Tennessee’s largest school district needs a permanent leader. What kind of superintendent do you think Shelby County Schools should be looking for?

Now is the chance to raise your voice. The school board is in the thick of finalizing a national search and is taking bids from search firms. Board members say they want a leader to replace former superintendent Dorsey Hopson in place within 18 months. They have also said they want community input in the process, though board members haven’t specified what that will look like. In the interim, career Memphis educator Joris Ray is at the helm.

Let us know what you think is most important in the next superintendent.  Select responses will be published.

Asking the candidates

How to win over Northwest Side voters: Chicago aldermen candidates hone in on high school plans

PHOTO: Cassie Walker Burke / Chalkbeat Chicago
An audience member holds up a green sign showing support at a forum for Northwest side aldermanic candidates. The forum was sponsored by the Logan Square Neighborhood Association.

The residents filing into the auditorium of Sharon Christa McAuliffe Elementary School Friday wanted to know a few key things from the eager aldermanic candidates who were trying to win their vote.

People wanted to know which candidates would build up their shrinking open-enrollment high schools and attract more students to them.

They also wanted specifics on how the aldermen, if elected, would coax developers to build affordable housing units big enough for families, since in neighborhoods such as Logan Square and Hermosa, single young adults have moved in, rents have gone up, and some families have been pushed out.

As a result, some school enrollments have dropped.

Organized by the Logan Square Neighborhood Association, Friday’s event brought together candidates from six of the city’s most competitive aldermanic races. Thirteen candidates filled the stage, including some incumbents, such as Aldermen Proco “Joe” Moreno (1st  Ward), Carlos Ramirez-Rosa (35th Ward), and Milly Santiago (31st Ward).

They faced tough questions — drafted by community members and drawn at random from a hat — about bolstering high school enrollment, recruiting more small businesses, and paving the way for more affordable housing.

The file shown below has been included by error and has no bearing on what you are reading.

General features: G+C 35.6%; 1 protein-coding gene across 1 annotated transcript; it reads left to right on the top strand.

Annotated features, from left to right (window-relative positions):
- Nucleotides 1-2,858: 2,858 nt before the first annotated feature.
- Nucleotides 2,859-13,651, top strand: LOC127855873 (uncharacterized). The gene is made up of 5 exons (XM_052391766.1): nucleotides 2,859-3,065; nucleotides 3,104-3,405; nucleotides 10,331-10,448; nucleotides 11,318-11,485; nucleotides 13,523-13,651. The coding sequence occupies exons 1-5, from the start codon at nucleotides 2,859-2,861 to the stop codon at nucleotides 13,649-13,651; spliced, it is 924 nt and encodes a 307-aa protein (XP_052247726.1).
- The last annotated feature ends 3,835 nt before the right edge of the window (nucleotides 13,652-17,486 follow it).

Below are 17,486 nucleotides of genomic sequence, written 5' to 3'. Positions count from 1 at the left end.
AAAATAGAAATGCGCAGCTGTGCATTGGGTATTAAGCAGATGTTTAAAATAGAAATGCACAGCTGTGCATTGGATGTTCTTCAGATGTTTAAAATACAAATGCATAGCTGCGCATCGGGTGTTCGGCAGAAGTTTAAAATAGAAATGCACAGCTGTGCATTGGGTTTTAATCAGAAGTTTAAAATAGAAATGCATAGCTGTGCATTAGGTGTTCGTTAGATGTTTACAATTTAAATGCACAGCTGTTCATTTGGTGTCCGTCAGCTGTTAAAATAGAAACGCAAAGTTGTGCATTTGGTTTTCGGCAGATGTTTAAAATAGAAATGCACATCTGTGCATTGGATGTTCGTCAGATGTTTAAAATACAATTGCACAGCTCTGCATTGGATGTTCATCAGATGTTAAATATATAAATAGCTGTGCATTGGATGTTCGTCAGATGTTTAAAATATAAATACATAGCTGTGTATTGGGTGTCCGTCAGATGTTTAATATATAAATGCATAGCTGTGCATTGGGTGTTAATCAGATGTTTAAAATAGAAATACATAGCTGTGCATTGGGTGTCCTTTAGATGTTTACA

When the audience members agreed with their positions, they waved green cards, with pictures of meaty tacos. When they heard something they didn’t like, they held up red cards, with pictures of fake tacos.

Red cards weren’t raised much. But the green cards filled the air when candidates shared ideas for increasing the pull of area open-enrollment high schools by expanding dual-language programs and the rigorous International Baccalaureate curriculum.

Related: Can a program designed for British diplomats fix Chicago schools? 

“We want our schools to be dual language so people of color can keep their roots alive and keep their connections with their families,” said Rossana Rodriguez, a mother of a Chicago Public Schools’ preschooler and one of challengers to incumbent Deb Mell in the city’s 33rd Ward.  

Mell didn’t appear at the forum, but another candidate vying for that seat did: Katie Sieracki, who helps run a small business. Sieracki said she’d improve schools by building a stronger feeder system between the area’s elementary schools, which are mostly K-8, and the high schools.

“We need to build bridges between our local elementary schools and our high schools, getting buy-in from new parents in kindergarten to third grade, when parents are most engaged in their children’s education,” she said.

Sieracki said she’d also work to design an apprenticeship program that connects area high schools with small businesses.

Green cards also filled the air when candidates pledged to reroute tax dollars that are typically used for developer incentives for school improvement instead.

At the end of the forum, organizers asked the 13 candidates to pledge to vote against new tax increment financing plans unless that money went to schools. All 13 candidates verbally agreed.

Aldermen have limited authority over schools, but each of Chicago’s 50 ward representatives receives a $1.32 million annual slush fund that be used for ward improvements, such as playgrounds, and also can be directed to education needs. And “aldermanic privilege,” a longtime concept in Chicago, lets representatives give the thumbs up or down to developments like new charters or affordable housing units, which can affect school enrollment.

Related: 7 questions to ask your aldermanic candidates about schools

Aldermen can use their position to forge partnerships with organizations and companies that can provide extra support and investment to local schools.

A January poll showed that education was among the top three concerns of voters in Chicago’s municipal election. Several candidates for mayor have recently tried to position themselves as the best candidate for schools in TV ads.